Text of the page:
Guerra’s considerable skill at portraiture is on display in a recent collection of her cartoons, Me the People (112 9x6-inch pages b/w some color; 2018 Image Comics hardcover, $14.99), from which I’ve excerpted the rest of the cartoonson this visual aid.The picture of the Trumpet with his pants on fire is a self-evident portrait of a compulsive liar. But it’s the portrait of Ivanka Kushner nee Trump at the lower right that is remarkable. Ivanka’s facial beauty is delicate and almost non-descript, but Guerra captures it here.

            And she does a better-than-average job in rendering the Trumpet’s wife Melania in the first cartoon of our next exhibit, wherein she makes political rallies the thing that arouses her husband. But Guerra’s just having fun with this one—which nonetheless supplies an insight into Trump’s recurring desire for a seemingly unending series of “daddy needs love” rallies.



WE SHIFT TOPICS for the next cartoons. Mike Luckovich conjures an image that shows the GOP making suppressing women the basis of its new revised party symbol. Jen Sorensen offers a comic strip that makes women’s struggle against sexual harassment akin to a military battle. The comic strip form permits her to withhold until the last panel the insightful key that reveals that this faux military briefing is about the fight against sexual harassment.

            Joe Heller also deploys the comic strip format in his cartoon, which uses the form just as Sorensen did: in the last panel, Heller reveals that men, feeling threatened by sexual accusations, are now in a position much like women who are threatened by sexual harassment and abuse.

            Harassment continues as our topic in the next visual aid. Bob Englehart’s “For Men Only” is a dramatic emblem of Male Culture, which recalls Robin Williams’ witticism that “God gave men both a penis and a brain, but unfortunately not enough blood supply to run both at the same time.” And so, as Englehart has it, men think with their dicks. Cori Redford then provides a page of “Pop Culture Penises” for the fun of it (a pointed comedy nonetheless).

            And back at the left, Clay Jones finishes this exhibit with one of his loopy caricatures of the Trumpet, who is depicted as so proud of his pecker that he uses images of it in his conduct of foreign policy. Diplomacy for Trump consists largely of how he and another world leader relate to each other personally—and for Trump, that means staying tough, being the macho man with a good penis. So naturally, he wants to advertise his dick.

            Next, we see Mike Lester who deploys two panels to reveal the hazard of crowd activism. Crowds are, after all, mobs and are therefore just a step away from mob rule. Next around the clock, Nate Beeler has come up with a vivid metaphor to show how tariffs can work to the disadvantage of the hapless consumer, who had nothing to do with setting tariffs.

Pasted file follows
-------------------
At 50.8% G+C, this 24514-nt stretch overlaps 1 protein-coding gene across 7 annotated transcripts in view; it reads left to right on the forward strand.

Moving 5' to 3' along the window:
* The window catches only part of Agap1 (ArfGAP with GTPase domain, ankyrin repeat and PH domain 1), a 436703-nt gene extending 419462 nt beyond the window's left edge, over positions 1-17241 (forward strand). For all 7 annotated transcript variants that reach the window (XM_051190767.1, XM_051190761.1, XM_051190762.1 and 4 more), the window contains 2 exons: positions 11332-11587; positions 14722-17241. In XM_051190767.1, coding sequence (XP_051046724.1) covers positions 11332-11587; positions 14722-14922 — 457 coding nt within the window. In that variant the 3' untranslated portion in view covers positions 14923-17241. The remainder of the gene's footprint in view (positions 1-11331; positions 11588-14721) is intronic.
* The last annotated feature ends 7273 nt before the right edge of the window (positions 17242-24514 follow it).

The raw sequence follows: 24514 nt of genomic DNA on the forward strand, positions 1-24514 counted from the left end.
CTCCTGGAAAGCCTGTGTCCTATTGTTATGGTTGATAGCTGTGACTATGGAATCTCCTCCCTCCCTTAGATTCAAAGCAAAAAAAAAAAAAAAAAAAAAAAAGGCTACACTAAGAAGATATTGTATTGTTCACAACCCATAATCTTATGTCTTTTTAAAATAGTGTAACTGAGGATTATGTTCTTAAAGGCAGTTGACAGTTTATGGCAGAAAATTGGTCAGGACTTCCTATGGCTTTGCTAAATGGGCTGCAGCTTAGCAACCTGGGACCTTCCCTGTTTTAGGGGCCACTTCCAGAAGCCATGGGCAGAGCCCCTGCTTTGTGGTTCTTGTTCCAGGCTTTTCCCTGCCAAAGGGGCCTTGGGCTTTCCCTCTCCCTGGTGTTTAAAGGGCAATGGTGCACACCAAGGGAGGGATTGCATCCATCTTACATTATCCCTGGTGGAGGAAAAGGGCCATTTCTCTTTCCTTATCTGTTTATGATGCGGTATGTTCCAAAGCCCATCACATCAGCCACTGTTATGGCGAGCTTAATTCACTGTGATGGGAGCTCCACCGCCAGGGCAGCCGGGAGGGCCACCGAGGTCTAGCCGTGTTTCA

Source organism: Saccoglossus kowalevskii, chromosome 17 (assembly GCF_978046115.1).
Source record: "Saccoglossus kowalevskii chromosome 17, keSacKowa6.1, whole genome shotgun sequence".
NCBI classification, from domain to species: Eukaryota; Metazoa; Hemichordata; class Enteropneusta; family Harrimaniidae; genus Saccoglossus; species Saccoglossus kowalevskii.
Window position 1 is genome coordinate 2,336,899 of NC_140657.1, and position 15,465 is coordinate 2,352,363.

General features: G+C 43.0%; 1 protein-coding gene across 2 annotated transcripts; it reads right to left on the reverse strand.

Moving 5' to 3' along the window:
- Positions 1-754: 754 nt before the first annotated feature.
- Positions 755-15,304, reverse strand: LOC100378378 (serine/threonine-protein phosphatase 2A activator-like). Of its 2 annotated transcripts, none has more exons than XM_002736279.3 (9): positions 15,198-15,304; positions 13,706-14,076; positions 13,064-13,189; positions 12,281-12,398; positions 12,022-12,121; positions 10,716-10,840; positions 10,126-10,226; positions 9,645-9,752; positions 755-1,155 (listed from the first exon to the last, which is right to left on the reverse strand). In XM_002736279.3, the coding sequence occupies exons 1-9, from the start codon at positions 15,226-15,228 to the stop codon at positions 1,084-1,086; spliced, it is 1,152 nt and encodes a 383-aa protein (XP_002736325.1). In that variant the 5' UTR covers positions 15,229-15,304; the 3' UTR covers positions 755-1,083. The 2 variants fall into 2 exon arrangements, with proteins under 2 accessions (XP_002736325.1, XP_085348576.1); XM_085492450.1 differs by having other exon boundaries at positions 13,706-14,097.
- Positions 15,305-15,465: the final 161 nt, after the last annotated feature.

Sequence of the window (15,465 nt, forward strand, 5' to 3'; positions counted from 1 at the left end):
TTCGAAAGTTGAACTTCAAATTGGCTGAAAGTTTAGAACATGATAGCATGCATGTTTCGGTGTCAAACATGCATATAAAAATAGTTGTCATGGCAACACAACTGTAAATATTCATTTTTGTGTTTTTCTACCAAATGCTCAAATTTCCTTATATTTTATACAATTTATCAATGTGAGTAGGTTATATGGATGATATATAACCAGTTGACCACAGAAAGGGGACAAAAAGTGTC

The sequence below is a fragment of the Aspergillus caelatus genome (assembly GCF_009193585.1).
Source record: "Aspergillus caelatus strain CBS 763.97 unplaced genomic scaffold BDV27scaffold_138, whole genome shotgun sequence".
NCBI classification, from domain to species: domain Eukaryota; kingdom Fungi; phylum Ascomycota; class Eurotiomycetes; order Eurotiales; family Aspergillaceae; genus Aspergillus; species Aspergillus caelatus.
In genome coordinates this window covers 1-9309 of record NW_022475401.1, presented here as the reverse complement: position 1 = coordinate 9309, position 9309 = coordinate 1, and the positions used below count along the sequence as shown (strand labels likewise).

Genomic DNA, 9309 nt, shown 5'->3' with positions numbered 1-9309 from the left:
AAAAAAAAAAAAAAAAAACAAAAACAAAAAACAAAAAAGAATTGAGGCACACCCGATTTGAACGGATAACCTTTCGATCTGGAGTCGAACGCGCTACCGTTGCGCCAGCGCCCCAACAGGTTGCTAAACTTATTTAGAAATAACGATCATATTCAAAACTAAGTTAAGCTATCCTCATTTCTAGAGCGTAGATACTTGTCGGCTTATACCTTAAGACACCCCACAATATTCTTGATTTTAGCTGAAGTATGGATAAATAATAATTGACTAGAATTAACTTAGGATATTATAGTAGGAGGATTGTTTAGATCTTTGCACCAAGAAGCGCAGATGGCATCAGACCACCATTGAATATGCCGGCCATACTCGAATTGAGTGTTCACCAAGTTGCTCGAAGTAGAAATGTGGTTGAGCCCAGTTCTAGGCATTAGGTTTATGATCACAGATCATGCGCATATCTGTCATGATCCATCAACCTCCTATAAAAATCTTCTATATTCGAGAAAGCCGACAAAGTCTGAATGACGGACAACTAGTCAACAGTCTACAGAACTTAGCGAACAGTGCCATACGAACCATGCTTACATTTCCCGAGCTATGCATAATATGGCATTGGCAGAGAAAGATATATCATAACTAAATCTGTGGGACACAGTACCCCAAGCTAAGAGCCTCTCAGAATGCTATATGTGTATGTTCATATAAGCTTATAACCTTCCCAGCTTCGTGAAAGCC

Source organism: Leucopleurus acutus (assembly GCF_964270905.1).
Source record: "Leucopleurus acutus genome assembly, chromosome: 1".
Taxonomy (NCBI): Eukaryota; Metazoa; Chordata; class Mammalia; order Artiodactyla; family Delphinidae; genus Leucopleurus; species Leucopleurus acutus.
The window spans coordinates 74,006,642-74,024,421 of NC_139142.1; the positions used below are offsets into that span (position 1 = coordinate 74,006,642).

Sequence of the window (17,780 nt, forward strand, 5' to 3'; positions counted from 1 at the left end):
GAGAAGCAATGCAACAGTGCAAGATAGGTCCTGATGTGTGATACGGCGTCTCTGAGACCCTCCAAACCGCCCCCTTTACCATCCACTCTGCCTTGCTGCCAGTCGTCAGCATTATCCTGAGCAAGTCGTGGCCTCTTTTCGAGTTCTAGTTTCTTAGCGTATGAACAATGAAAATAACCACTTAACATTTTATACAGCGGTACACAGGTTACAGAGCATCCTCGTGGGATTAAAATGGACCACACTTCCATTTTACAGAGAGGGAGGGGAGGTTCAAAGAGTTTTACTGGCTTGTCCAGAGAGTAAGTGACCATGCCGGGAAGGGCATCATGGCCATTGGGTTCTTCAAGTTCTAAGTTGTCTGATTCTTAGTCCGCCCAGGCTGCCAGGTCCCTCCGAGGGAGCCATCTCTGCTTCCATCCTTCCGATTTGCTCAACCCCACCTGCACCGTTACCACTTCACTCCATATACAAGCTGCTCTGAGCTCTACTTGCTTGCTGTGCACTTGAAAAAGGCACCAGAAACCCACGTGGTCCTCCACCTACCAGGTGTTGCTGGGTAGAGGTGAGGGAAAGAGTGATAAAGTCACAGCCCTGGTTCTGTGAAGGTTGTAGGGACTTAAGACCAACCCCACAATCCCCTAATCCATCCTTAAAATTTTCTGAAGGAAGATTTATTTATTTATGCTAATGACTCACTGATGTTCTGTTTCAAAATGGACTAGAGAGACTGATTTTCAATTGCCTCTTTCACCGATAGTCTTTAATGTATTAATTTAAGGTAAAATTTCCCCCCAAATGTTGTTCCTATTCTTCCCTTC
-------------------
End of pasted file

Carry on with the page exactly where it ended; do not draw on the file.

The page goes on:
Establishing tariffs, by the way, is Constitutionally the business of Congress not the President. Section 8.1 of Article 1 discusses the Powers Granted to Congress, which “shall have the Power To lay and collect Taxes, Duties, Imposts and Excises”—“Duties” being another word for tariffs. But Congress, ever supine in the performances of its obligations, gave up this power decades ago because its members didn’t want to do anything that might be unpopular enough to cost them the next election. And the Prez, recognizing that setting tariffs gave him power, assumed the job.

            Bob Gorrell’s opinion of the looming tariff war with China shows the Trumpet engaged in the ancient finger-trap game with China’s President-for-Life Xi Jinping. Both players are trapped: as long as each persists, neither can escape. Hence, the trap. But since the game originated in China, my guess is that Xi may be more adept at it than The Donald.

            At the lower left, Chan Lowe’s two-panel cartoon reveals two results of the tariff war: first, the cost of Chinese-made goods increases; second, the American consumer gets fed up with the higher prices.  Lowe makes sarcastic use of a favorite Trump expression: he promised during his campaign that we would all get tired of winning. Right.





Recognizing, as we do, that the Editoonery Department has swollen over the last couple months to a dimension not easily consumed without a break, we herewith take a break—in the form of an interlude of—

Thoughts Inspired by the Kavanaugh Hearing

Without attempting at all to formulate an over-arching philosophy that would embrace the various aspects of the Kavanaugh case, six thoughts occurred to me as I watched the whole travesty unfold.

            First, Kavanaugh probably did assault Christine Blasey Ford, just as she said he did. But he probably doesn’t remember doing it as Katie Herzog says in TheStranger.com: naturally, a traumatic event like the one Ford described would stick with her for life. But “in the toxic ‘bro’ culture of an elite prep school like the one Kavanaugh and his buddy Mark Judge attended, the guys likely viewed their actions of pinning a younger girl to a bed and clumsily feeling her up as a bit of drunken fun that didn’t lead anywhere.

            “When Kavanaugh says the assault never took place, that’s because for him, it did not. For her, it was a lifelong trauma; for him, it was ‘less than nothing.’” Just another one of those things that happen during his weekends of heroic boozing.

            Second—have we really moved into a cultural corner where adults are going to be held responsible for stupid things they did as teenagers? Until this episode captured the headlines, in our legal system, teenagers, who have not perforce attained the age of majority, are usually treated differently than adults who may have committed the same crime. Why? Because we (and our legal system) know that teenagers are not fully formed persons yet. They’re immature. They’re still, er, feeling their way. (Sorry.) Teenagers are often tried as adults when they commit serious crimes—murder, say. But when their offense is groping a teenager of the opposite sex—it’s a bad date but it’s not a crime. Yet.